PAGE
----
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Facing the Challenge of Dawn Phenomenon

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Facing the Challenge of Dawn Phenomenon

Facing the Challenge of Dawn Phenomenon

October 30, 2008

By: Doris Dickson for Diabetes1

 

Dawn phenomenon is the term used to describe an abnormal early-morning increase in blood sugar normally between 4 a.m. and 8 a.m.  It is most pronounced in type 1 diabetics, whose insulin must be injected entirely on a manual basis or with an insulin pump.

 

What causes dawn phenomenon?

 

Researchers still do not entirely understand the mechanics of dawn phenomenon. However, there are four primary hypotheses:

 

·         Nocturnal spikes in hormone secretion including growth hormone, cortisol, glucagon and epinephrine

·         Reduced utilization of glucose by insulin-dependent tissues, such as muscle tissue

·         Overproduction of glucose by the liver

·         The deactivation of insulin by the liver

 

The result is an increase in blood sugar and often insulin resistance in many diabetic patients between approximately 4 and 8 a.m.

 

What is a rebound (the Somogyi Effect)?

 

According to the National Institutes of Health, the Somogyi effect is defined as a fasting hyperglycemia that occurs after inducement of nocturnal hypoglycemia by regular insulin.

 

However, many diabetics experience a blood sugar rebound after a moderate or severe hypoglycemic event, not just those that occur while sleeping. The blood sugar level at which a diabetic experiences a “rebound” varies. Both insulin dependent and some medication dependent diabetics are susceptible to low blood sugar and thus, are susceptible to a blood sugar “rebound.”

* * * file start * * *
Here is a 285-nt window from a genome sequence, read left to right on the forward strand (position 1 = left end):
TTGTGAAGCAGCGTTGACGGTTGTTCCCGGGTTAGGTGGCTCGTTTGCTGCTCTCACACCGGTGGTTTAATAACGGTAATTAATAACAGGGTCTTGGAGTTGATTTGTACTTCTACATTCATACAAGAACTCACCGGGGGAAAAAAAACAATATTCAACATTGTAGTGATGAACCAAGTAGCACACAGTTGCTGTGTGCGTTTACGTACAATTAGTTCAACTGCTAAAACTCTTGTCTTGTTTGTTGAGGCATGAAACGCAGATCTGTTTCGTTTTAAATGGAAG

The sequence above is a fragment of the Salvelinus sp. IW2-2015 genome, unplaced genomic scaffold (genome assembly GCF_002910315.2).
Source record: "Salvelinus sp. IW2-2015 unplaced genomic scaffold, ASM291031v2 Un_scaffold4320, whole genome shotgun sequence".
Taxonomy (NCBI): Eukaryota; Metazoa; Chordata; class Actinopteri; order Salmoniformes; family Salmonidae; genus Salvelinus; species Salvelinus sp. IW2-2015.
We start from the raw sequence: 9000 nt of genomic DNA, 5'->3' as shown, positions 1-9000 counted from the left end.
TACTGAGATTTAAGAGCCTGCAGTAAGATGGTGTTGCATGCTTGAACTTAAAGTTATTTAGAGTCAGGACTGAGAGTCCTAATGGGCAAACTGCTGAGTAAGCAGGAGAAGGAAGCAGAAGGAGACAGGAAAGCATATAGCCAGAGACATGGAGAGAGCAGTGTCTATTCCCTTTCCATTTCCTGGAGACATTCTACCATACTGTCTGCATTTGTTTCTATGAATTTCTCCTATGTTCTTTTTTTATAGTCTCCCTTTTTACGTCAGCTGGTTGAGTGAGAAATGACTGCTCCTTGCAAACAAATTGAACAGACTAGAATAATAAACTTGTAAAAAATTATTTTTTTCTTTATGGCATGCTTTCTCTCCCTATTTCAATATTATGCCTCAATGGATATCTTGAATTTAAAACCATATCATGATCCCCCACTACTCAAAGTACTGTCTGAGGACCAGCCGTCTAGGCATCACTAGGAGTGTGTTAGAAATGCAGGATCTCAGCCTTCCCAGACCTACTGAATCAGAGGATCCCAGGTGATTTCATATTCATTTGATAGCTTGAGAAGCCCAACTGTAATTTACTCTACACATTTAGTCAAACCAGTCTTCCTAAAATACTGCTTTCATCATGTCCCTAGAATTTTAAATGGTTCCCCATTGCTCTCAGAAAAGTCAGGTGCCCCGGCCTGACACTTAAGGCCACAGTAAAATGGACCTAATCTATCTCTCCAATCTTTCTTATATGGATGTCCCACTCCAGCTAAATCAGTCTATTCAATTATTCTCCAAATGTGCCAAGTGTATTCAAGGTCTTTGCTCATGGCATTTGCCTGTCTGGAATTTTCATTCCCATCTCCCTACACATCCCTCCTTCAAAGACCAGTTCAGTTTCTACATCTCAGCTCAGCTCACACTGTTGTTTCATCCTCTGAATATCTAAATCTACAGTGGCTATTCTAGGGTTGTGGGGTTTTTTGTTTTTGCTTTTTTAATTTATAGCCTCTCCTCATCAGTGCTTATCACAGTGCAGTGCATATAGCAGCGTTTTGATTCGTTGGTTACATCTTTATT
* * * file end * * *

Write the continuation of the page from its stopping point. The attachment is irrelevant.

Do you have dawn phenomenon?

 

Insulin-dependent diabetics can determine whether they are experiencing dawn phenomenon by performing basal testing in order to rule out other potential culprits such as:

 

·         The Somogyi effect

·         Delayed food digestion

·         An improper basal setting or insulin waning

 

A basal test is frequent glucose testing (e.g. every two hours) while eliminating other variables such as food, bolus insulin injections, stimulants such as caffeine, exercise, etc. After accumulating the data, you will be able to see when or if you start to see an increase in early morning blood sugar attributable to the dawn phenomenon. 

 

You may also observe whether your overnight basal rates are set too high or low. If your blood sugar is high, you may consider an increase in your basal or long-acting insulin. If your blood sugar is low, you may consider a decrease in your basal or long-acting insulin. If you are not completely comfortable with adjusting your insulin doses, you can ask your CDE or doctor for assistance.

 

Preventing dawn phenomenon

 

  • Add a small amount of NPH to your regimen just before bedtime to correspond to the prospective increased blood sugar.
  • Move your long-acting insulin injection from dinner to bedtime.
  • Rise early enough in the morning to test your blood sugar and ward off the impending increase by using rapid acting insulin as needed.
  • Invest in an insulin pump to enable setting multiple insulin needs in conjunction with daily blood sugar testing.
  • Decrease consumption of foods that are known to increase blood sugar (e.g. carbohydrates and caffeine) to reduce insulin needs.
  • Exercise to increase insulin sensitivity.
  • Eat a small protein snack before going to sleep.
  • Discuss an agent such as metformin (to increase insulin sensitivity and reduce glucose release by the liver) with your medical provider.

 

Dawn phenomenon is a challenge for many diabetics. As with anything related to diabetes, diligent self-management including blood sugar testing continues to be the best means of alleviating the problem. In addition, talk with your medical provider regarding insulin or medication adjustments if necessary. 


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